Free Speech in Medicine Act: Engaging AZ Docs

by | Oct 26, 2017

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Recently, Arizona became the first of what may be a growing number of states to allow pharmaceutical companies to promote off-label use of their drugs. While it’s not illegal in most cases for doctors to prescribe drugs for alternate indications when they deem it appropriate, pharma companies have been prohibited in promoting their pharmaceuticals for off-label use.

The Goldwater Institute, which was behind this legislation in Arizona, plans to take the law to other states.

An Important Role for Medical Affairs Professionals

While the Free Speech in Medicine Act is currently only in place in Arizona, and pharma companies must still comply with existing federal laws, this potential trend presents some opportunities for Medical Affairs professionals to think about ways to best connect with physicians to initiate conversations. As the bridge between R&D and marketing, they hold a trusted place in the minds of many physicians and healthcare administrators. They already have relationships developed with the prescribing physicians, and shifts like this can further facilitate communication.

Christina Sandefur, the author of the model language the bill was based on, said in a Goldwater Institute article, “Curbing the exchange of information about off-label treatments by those with the most knowledge about the drug’s uses, risks, and side effects not only prevents patients from receiving the best possible care; it violates the constitutional right to free speech.”

Pharma now has an opportunity to learn from Arizona physicians and discuss issues about the Free Speech in Medicine Act — and should be preparing to take those learnings to a broader market as other states follow suit. Here are three things to keep in mind:

 

Listen to Learn

Effective communication requires conversation, not just a one-way delivery of a message. While pharma is in a good position to serve as a trusted source of information about the implications of the Free Speech in Medicine Act, taking a step back to first understand the issues and implications that matter most to the physician audience can yield important insights. This legislation provides a ready-made opportunity to gather information from medical experts:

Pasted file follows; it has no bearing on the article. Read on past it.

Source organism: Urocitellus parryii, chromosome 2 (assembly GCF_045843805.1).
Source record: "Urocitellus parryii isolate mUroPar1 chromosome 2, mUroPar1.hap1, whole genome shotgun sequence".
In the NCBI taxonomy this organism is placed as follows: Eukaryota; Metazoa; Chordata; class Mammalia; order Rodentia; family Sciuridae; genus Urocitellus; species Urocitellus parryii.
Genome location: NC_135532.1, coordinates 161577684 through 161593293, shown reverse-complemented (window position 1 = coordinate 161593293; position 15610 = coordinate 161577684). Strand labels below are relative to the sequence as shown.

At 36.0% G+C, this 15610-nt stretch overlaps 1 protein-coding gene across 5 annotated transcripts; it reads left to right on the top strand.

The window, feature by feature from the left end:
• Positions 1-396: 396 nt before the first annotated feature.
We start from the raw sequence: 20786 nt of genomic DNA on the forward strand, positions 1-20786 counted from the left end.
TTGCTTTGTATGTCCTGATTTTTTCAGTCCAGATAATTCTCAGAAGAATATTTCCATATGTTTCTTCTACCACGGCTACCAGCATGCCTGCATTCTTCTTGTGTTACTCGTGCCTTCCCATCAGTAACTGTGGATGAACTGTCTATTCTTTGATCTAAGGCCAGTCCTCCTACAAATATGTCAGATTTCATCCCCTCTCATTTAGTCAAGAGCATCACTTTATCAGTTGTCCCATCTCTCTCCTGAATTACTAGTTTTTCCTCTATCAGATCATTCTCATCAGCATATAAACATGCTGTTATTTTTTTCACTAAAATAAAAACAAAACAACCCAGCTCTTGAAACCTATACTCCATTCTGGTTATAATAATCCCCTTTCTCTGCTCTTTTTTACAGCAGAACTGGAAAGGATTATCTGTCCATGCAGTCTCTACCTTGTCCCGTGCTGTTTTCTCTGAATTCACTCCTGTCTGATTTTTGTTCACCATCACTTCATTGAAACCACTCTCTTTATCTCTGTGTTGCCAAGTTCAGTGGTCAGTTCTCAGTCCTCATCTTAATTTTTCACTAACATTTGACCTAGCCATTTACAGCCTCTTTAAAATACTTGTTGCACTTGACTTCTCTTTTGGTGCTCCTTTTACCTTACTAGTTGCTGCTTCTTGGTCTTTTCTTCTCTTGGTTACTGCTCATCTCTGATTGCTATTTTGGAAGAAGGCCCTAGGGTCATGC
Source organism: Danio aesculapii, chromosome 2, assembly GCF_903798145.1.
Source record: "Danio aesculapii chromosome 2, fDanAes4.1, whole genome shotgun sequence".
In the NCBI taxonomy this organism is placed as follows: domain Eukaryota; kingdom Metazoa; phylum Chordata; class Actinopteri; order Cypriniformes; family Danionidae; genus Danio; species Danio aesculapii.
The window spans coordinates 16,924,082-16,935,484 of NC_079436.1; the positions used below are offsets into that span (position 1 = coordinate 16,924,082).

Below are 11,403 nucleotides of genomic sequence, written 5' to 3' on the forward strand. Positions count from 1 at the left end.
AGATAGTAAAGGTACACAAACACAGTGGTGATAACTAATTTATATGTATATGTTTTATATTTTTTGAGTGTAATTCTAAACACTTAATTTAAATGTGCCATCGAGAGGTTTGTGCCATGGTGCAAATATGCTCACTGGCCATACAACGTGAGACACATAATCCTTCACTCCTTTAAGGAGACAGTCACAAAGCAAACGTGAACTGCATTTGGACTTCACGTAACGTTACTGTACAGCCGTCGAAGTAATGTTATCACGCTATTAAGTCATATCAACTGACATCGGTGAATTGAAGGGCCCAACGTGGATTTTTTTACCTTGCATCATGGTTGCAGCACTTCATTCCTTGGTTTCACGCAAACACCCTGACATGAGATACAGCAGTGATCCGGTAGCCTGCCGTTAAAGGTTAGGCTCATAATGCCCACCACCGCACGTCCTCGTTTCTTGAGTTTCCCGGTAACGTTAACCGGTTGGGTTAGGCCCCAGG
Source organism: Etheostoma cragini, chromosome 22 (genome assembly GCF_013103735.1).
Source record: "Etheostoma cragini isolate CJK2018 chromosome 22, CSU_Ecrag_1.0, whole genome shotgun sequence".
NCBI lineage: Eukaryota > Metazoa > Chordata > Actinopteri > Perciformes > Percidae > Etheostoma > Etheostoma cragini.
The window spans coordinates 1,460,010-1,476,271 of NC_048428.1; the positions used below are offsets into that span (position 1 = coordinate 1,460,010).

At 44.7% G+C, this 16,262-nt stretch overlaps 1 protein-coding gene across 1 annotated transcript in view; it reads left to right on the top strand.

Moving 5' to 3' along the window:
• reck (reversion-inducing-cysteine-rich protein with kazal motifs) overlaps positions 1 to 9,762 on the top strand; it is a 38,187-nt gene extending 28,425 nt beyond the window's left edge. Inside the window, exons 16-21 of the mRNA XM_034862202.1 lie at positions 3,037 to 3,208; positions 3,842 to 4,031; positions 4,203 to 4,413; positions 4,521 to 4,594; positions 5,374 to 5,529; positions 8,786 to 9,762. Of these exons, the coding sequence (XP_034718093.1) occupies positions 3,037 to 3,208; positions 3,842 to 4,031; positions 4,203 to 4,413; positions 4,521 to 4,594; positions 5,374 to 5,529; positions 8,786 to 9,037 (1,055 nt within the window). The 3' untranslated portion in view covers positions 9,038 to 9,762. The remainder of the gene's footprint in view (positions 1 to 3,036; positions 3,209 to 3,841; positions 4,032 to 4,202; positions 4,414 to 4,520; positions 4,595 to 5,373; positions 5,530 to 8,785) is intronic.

• Do physicians support the bill? Why/why not?
  • In what ways do physicians believe the bill will positively impact their practices and their patients?
  • Are there obstacles or negative implications perceived by physicians?
  • What channels of communication do they find most useful for attaining information about appropriate off-label use?

 

Your organization may already know the answers to some of these questions. If not, it’s important to take some steps to find these answers before starting a communications effort. Studies are indicating a shift in physicians’ preferred methods of receiving information with a decline in preference for sales reps (down 26 percent), pharmacists (down 18 percent) and colleagues (down 10 percent), and an increase in preference for information gleaned from academic journals (up 7 percent), manufacturer websites (up 9 percent), key opinion leaders (up 16 percent) and continuing medical education/conferences (up 23 percent). This knowledge of where physicians prefer to get their information should impact whatever outreach strategy you develop.

Other Issues to Consider

As you explore other ways to understand and process this new law, here are some questions you should be asking yourself:

  • Do you have information on your website about the bill, along with your position?
  • Have you contacted physicians who are already part of your networks to invite them to seek additional information from you?
  • Do you need to redesign and/or develop collateral materials (including reports, white papers, and fact sheets)?
  • How does this impact the commercial side of our organization?

 

Finally, don’t overlook the power of communicating with your own, internal staff and understanding their points of view as well.

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